Persistently low inflation will force the Reserve Bank of Australia to cut rates twice more in 2017 to 1 per cent, with "the possibility of unconventional monetary policy thereafter", National Australia Bank chief economist Alan Oster says.
"With inflation forecasts still very low and the RBA showing its hand as a committed 'inflation targeter', it is seemingly less worried than we thought about using up some of its valuable remaining monetary policy ammunition, the case for further cuts from the RBA appears to be mounting," Mr Oster said in a note on Tuesday.
In its recent quarterly statement, the RBA said it expected inflation to remain below the bottom of its 2-3 per cent target band until mid-2018, despite cutting rates by a quarter of a percentage point to 1.5 per cent on August 2 - a move NAB's economics team was not expecting.
The central bank also indicated that it believed the risk of runaway house price growth had diminished and that monetary policy continued to be effective in stimulating economic growth in Australia.
"This will include two more 25 basis point cuts in May and August 2017 (to a new low of 1 per cent), which should be enough to stabilise the unemployment rate (which is currently a concern for the RBA) at just over 5½ per cent."All of which added up to a strong case for further easing, Mr Oster said.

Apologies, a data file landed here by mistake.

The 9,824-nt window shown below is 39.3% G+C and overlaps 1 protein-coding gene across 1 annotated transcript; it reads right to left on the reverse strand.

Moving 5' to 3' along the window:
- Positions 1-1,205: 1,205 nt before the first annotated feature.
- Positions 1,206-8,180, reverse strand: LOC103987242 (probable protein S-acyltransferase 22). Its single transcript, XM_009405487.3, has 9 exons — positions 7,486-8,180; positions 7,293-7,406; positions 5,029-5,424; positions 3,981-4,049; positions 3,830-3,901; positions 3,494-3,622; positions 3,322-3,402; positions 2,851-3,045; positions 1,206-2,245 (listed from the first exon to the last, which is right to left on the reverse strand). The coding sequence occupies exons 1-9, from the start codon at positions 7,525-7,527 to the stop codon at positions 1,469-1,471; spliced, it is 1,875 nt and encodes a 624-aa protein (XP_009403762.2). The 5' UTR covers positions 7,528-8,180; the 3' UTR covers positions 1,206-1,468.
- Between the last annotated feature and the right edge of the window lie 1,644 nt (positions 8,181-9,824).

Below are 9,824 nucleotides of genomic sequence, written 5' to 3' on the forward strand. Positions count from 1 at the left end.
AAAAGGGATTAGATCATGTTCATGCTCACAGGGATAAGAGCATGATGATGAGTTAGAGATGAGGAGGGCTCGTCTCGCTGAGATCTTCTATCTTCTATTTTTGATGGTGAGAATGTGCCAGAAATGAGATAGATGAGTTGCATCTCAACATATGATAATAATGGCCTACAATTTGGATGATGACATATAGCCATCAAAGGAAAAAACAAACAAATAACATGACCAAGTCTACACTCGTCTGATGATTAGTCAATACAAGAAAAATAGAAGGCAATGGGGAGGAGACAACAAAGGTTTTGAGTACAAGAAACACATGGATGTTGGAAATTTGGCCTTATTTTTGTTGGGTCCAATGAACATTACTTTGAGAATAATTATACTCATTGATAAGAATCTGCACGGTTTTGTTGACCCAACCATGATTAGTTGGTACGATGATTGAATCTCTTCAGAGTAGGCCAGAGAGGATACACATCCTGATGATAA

Financial markets are currently pricing in less than a 100 per cent chance of another rate cut over the next year.
Mr Oster expressed scepticism that it was the correct course of action.
"We are not as quiescent as the RBA with respect to house prices, nor are we convinced lower rates will have a material impact on inflation, [but] we do expect the RBA will react by providing further support."
Perhaps most controversial in NAB's updated outlook is the suggestion that the RBA may consider "unconventional monetary policy" should the outlook deteriorate following the projected cuts in May and August.
"The risks to the outlook going into 2018 are becoming increasingly apparent, as LNG exports flatten off at a high level and the dwelling construction cycle turns down," Mr Oster said.
"Monetary policy deliberations may then turn to the possible use of non-conventional policy measures if the outlook deteriorates further."
In July, the RBA released documents that showed the central bank's economists had been studying the impact of unorthodox policies pursued by its peers, while deputy governor Philip Lowe - who will take the RBA's helm in September - has indicated that lowering the rate on its own would lose effectiveness as it approaches 1 per cent.
Mr Oster also highlighted the risk of easier money sooner.
"Persistent weakness in CPI inflation could potentially trigger a rate cut even sooner than expected."